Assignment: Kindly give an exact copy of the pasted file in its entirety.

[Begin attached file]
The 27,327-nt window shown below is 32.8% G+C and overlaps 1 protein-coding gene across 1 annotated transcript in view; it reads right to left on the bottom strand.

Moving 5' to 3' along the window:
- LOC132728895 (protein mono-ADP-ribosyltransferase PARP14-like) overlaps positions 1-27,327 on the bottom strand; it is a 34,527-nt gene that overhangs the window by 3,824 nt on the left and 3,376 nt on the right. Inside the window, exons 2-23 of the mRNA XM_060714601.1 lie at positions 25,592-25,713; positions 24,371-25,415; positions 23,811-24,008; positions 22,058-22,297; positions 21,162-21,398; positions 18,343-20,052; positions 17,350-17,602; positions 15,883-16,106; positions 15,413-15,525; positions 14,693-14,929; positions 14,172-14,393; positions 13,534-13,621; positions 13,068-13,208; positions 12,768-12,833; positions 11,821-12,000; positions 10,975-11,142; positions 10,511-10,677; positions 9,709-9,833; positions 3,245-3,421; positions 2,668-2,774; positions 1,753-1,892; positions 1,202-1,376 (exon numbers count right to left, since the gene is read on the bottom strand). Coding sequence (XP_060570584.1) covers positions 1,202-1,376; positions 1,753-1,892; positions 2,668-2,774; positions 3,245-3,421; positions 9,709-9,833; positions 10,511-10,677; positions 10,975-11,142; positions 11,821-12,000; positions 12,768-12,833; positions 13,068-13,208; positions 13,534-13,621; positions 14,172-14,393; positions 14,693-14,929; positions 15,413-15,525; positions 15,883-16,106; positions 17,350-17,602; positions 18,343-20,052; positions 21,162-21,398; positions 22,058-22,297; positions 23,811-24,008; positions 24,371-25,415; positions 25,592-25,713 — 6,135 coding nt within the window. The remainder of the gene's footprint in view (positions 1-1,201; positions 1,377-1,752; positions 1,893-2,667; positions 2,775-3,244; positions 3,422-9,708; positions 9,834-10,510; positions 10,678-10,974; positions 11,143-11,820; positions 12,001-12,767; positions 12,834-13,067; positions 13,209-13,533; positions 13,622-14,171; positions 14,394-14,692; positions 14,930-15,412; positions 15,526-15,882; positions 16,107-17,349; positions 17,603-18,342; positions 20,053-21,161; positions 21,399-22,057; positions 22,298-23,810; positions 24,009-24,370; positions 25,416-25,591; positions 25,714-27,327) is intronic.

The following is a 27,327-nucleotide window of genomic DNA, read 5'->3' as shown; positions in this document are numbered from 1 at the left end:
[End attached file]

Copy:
The 27,327-nt window shown below is 32.8% G+C and overlaps 1 protein-coding gene across 1 annotated transcript in view; it reads right to left on the bottom strand.

Moving 5' to 3' along the window:
- LOC132728895 (protein mono-ADP-ribosyltransferase PARP14-like) overlaps positions 1-27,327 on the bottom strand; it is a 34,527-nt gene that overhangs the window by 3,824 nt on the left and 3,376 nt on the right. Inside the window, exons 2-23 of the mRNA XM_060714601.1 lie at positions 25,592-25,713; positions 24,371-25,415; positions 23,811-24,008; positions 22,058-22,297; positions 21,162-21,398; positions 18,343-20,052; positions 17,350-17,602; positions 15,883-16,106; positions 15,413-15,525; positions 14,693-14,929; positions 14,172-14,393; positions 13,534-13,621; positions 13,068-13,208; positions 12,768-12,833; positions 11,821-12,000; positions 10,975-11,142; positions 10,511-10,677; positions 9,709-9,833; positions 3,245-3,421; positions 2,668-2,774; positions 1,753-1,892; positions 1,202-1,376 (exon numbers count right to left, since the gene is read on the bottom strand). Coding sequence (XP_060570584.1) covers positions 1,202-1,376; positions 1,753-1,892; positions 2,668-2,774; positions 3,245-3,421; positions 9,709-9,833; positions 10,511-10,677; positions 10,975-11,142; positions 11,821-12,000; positions 12,768-12,833; positions 13,068-13,208; positions 13,534-13,621; positions 14,172-14,393; positions 14,693-14,929; positions 15,413-15,525; positions 15,883-16,106; positions 17,350-17,602; positions 18,343-20,052; positions 21,162-21,398; positions 22,058-22,297; positions 23,811-24,008; positions 24,371-25,415; positions 25,592-25,713 — 6,135 coding nt within the window. The remainder of the gene's footprint in view (positions 1-1,201; positions 1,377-1,752; positions 1,893-2,667; positions 2,775-3,244; positions 3,422-9,708; positions 9,834-10,510; positions 10,678-10,974; positions 11,143-11,820; positions 12,001-12,767; positions 12,834-13,067; positions 13,209-13,533; positions 13,622-14,171; positions 14,394-14,692; positions 14,930-15,412; positions 15,526-15,882; positions 16,107-17,349; positions 17,603-18,342; positions 20,053-21,161; positions 21,399-22,057; positions 22,298-23,810; positions 24,009-24,370; positions 25,416-25,591; positions 25,714-27,327) is intronic.

The following is a 27,327-nucleotide window of genomic DNA, read 5'->3' as shown; positions in this document are numbered from 1 at the left end: